The Illinois Department of Transportation is receiving $18.9 million in federal money in order to make safety upgrades on the Terminal Railroad in St. Louis.
PTC is a federally mandated computerized system that prevents certain types of train-to-train collisions, helps avoid derailments and other accidents caused by excessive speed, and increases safety for rail workers, the news release said.
The technology, through a wireless communications system, monitors a train’s position and speed, activates brakes when necessary to enforce speed limits and to prevent unauthorized train movement, and monitors tracks signals, switches and track circuits, according to the Association of American Railroads.
PTC safety technology uses GPS, communications units and a railroad’s centralized dispatching system.
“Improving commuter rail systems is vital to supporting our state’s economic growth,” Duckworth said in a news release. “This funding will go a long way towards making Illinois’s transportation systems safer and more reliable throughout the St. Louis and Metro East region.”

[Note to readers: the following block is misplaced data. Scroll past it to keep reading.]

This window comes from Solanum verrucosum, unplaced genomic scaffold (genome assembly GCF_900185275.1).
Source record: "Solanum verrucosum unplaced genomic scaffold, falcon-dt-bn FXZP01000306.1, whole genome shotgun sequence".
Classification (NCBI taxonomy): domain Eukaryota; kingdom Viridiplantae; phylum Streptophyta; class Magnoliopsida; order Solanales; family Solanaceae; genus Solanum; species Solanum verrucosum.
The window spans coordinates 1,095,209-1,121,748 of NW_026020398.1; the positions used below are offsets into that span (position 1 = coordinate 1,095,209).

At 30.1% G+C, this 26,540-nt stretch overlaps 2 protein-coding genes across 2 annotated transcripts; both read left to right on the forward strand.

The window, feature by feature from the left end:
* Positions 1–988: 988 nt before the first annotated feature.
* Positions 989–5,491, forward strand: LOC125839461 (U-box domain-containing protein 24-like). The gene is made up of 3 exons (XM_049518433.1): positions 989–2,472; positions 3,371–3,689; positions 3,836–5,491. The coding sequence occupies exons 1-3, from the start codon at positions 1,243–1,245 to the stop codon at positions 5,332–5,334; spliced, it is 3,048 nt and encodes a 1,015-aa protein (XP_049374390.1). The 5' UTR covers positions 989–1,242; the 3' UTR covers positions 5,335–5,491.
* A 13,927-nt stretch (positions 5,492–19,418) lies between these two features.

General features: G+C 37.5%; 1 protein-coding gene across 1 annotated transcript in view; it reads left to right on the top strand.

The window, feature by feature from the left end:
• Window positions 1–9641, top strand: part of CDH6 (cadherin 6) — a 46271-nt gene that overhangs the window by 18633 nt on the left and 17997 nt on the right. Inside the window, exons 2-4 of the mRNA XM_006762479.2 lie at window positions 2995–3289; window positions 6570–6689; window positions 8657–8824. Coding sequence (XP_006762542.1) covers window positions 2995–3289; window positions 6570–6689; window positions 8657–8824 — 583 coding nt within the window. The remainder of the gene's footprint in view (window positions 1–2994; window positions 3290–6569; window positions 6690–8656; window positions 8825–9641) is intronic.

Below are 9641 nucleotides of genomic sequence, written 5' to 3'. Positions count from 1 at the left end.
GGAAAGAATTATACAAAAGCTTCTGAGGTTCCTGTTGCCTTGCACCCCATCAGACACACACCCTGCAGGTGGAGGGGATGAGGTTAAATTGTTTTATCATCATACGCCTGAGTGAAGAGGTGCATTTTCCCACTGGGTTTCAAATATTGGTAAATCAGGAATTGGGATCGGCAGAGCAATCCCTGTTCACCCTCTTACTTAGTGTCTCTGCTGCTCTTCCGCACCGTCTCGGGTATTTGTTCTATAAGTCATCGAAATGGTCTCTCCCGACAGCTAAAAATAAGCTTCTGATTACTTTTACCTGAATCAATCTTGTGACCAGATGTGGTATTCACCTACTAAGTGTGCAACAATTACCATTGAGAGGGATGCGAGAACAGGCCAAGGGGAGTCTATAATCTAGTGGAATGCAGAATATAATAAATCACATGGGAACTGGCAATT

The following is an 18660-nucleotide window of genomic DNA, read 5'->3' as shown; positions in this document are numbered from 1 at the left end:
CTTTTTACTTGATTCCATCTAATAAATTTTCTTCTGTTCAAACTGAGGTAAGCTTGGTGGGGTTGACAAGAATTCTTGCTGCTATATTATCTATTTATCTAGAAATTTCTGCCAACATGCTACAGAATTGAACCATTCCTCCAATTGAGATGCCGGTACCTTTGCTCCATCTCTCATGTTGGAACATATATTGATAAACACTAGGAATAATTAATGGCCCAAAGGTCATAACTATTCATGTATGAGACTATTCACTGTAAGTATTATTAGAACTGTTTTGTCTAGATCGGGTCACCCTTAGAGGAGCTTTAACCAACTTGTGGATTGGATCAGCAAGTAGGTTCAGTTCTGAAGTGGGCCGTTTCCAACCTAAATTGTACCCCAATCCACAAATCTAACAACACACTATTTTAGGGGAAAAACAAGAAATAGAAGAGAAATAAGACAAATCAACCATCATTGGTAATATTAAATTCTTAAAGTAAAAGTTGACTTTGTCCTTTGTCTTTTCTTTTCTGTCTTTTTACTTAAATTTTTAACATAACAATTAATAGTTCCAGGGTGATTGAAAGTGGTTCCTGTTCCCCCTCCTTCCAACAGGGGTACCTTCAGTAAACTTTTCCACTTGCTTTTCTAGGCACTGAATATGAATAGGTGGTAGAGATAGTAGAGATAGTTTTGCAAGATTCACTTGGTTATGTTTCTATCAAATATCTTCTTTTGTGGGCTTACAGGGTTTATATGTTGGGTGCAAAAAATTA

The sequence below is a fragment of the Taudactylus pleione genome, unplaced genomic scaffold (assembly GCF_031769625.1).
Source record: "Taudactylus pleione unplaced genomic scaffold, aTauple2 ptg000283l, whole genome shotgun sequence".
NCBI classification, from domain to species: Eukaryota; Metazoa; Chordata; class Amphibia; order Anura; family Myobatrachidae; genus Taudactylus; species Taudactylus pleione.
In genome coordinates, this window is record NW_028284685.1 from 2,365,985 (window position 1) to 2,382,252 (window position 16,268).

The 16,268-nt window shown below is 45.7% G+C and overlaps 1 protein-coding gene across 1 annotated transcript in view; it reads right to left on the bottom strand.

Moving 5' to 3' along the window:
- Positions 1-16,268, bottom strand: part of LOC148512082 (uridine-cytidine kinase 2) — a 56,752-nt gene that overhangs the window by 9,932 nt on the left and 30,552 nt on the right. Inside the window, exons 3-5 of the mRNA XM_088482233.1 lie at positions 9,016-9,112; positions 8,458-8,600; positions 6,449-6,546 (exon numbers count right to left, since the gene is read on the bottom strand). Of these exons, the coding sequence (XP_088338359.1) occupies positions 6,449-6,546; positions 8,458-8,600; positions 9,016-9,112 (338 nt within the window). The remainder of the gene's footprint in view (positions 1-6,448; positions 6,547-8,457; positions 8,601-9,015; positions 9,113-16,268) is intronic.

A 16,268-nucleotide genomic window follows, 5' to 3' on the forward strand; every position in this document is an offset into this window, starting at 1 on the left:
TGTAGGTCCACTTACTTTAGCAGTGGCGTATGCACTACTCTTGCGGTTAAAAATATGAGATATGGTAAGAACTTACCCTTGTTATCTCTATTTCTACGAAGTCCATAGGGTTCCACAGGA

The 2008 Rail Safety Improvement Act mandated PTC implementation by 2015, but there was no technology capable of achieving the safety objectives for all railroads, the news release said. Railroads had to develop it.
In 2015, Congress extended the PTC implementation deadline to Dec. 31, 2018, with the possibility for two additional years if certain requirements are met.
“St. Louis serves as the Gateway to the West and is a major rail hub in our nation moving people, goods and resources. Positive Train Control is critical to the safety of these passengers and rail employees,” Durbin said in a news release. “This funding will greatly help IDOT meet its goal and move forward with full PTC operability.”